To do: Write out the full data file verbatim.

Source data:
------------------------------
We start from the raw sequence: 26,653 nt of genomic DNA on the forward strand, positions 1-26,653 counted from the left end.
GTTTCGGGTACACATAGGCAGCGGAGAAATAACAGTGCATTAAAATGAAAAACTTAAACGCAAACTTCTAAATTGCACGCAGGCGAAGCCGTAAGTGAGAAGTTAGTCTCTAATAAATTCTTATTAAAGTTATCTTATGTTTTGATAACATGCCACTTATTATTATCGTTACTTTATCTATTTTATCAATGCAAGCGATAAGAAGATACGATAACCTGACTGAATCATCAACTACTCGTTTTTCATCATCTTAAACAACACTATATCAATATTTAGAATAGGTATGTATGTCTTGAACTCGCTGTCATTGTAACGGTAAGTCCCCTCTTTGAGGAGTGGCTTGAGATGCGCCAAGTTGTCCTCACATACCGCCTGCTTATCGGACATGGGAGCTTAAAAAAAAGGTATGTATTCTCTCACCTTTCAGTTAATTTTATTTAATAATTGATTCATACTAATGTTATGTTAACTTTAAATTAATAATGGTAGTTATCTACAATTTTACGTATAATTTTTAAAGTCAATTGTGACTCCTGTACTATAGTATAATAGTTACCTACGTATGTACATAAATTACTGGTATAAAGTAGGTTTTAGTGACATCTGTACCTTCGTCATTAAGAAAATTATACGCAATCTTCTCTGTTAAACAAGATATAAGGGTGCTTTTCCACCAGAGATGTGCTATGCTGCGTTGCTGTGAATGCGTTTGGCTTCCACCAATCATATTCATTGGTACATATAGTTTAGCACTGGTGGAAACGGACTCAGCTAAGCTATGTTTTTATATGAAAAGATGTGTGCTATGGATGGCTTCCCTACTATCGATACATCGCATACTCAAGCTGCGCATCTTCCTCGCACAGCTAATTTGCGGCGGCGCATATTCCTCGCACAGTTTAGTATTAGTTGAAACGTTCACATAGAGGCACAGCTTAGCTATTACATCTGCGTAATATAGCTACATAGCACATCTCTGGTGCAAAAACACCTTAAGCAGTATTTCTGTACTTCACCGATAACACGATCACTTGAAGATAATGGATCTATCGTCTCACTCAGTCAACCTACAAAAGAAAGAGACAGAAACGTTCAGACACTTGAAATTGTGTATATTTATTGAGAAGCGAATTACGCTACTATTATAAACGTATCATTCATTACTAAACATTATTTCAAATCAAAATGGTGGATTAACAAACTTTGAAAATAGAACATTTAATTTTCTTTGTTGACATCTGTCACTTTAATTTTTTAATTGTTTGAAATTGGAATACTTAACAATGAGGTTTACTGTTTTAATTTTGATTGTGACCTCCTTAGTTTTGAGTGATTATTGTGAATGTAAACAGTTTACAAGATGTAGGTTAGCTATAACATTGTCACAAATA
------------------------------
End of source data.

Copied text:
We start from the raw sequence: 26,653 nt of genomic DNA on the forward strand, positions 1-26,653 counted from the left end.
GTTTCGGGTACACATAGGCAGCGGAGAAATAACAGTGCATTAAAATGAAAAACTTAAACGCAAACTTCTAAATTGCACGCAGGCGAAGCCGTAAGTGAGAAGTTAGTCTCTAATAAATTCTTATTAAAGTTATCTTATGTTTTGATAACATGCCACTTATTATTATCGTTACTTTATCTATTTTATCAATGCAAGCGATAAGAAGATACGATAACCTGACTGAATCATCAACTACTCGTTTTTCATCATCTTAAACAACACTATATCAATATTTAGAATAGGTATGTATGTCTTGAACTCGCTGTCATTGTAACGGTAAGTCCCCTCTTTGAGGAGTGGCTTGAGATGCGCCAAGTTGTCCTCACATACCGCCTGCTTATCGGACATGGGAGCTTAAAAAAAAGGTATGTATTCTCTCACCTTTCAGTTAATTTTATTTAATAATTGATTCATACTAATGTTATGTTAACTTTAAATTAATAATGGTAGTTATCTACAATTTTACGTATAATTTTTAAAGTCAATTGTGACTCCTGTACTATAGTATAATAGTTACCTACGTATGTACATAAATTACTGGTATAAAGTAGGTTTTAGTGACATCTGTACCTTCGTCATTAAGAAAATTATACGCAATCTTCTCTGTTAAACAAGATATAAGGGTGCTTTTCCACCAGAGATGTGCTATGCTGCGTTGCTGTGAATGCGTTTGGCTTCCACCAATCATATTCATTGGTACATATAGTTTAGCACTGGTGGAAACGGACTCAGCTAAGCTATGTTTTTATATGAAAAGATGTGTGCTATGGATGGCTTCCCTACTATCGATACATCGCATACTCAAGCTGCGCATCTTCCTCGCACAGCTAATTTGCGGCGGCGCATATTCCTCGCACAGTTTAGTATTAGTTGAAACGTTCACATAGAGGCACAGCTTAGCTATTACATCTGCGTAATATAGCTACATAGCACATCTCTGGTGCAAAAACACCTTAAGCAGTATTTCTGTACTTCACCGATAACACGATCACTTGAAGATAATGGATCTATCGTCTCACTCAGTCAACCTACAAAAGAAAGAGACAGAAACGTTCAGACACTTGAAATTGTGTATATTTATTGAGAAGCGAATTACGCTACTATTATAAACGTATCATTCATTACTAAACATTATTTCAAATCAAAATGGTGGATTAACAAACTTTGAAAATAGAACATTTAATTTTCTTTGTTGACATCTGTCACTTTAATTTTTTAATTGTTTGAAATTGGAATACTTAACAATGAGGTTTACTGTTTTAATTTTGATTGTGACCTCCTTAGTTTTGAGTGATTATTGTGAATGTAAACAGTTTACAAGATGTAGGTTAGCTATAACATTGTCACAAATA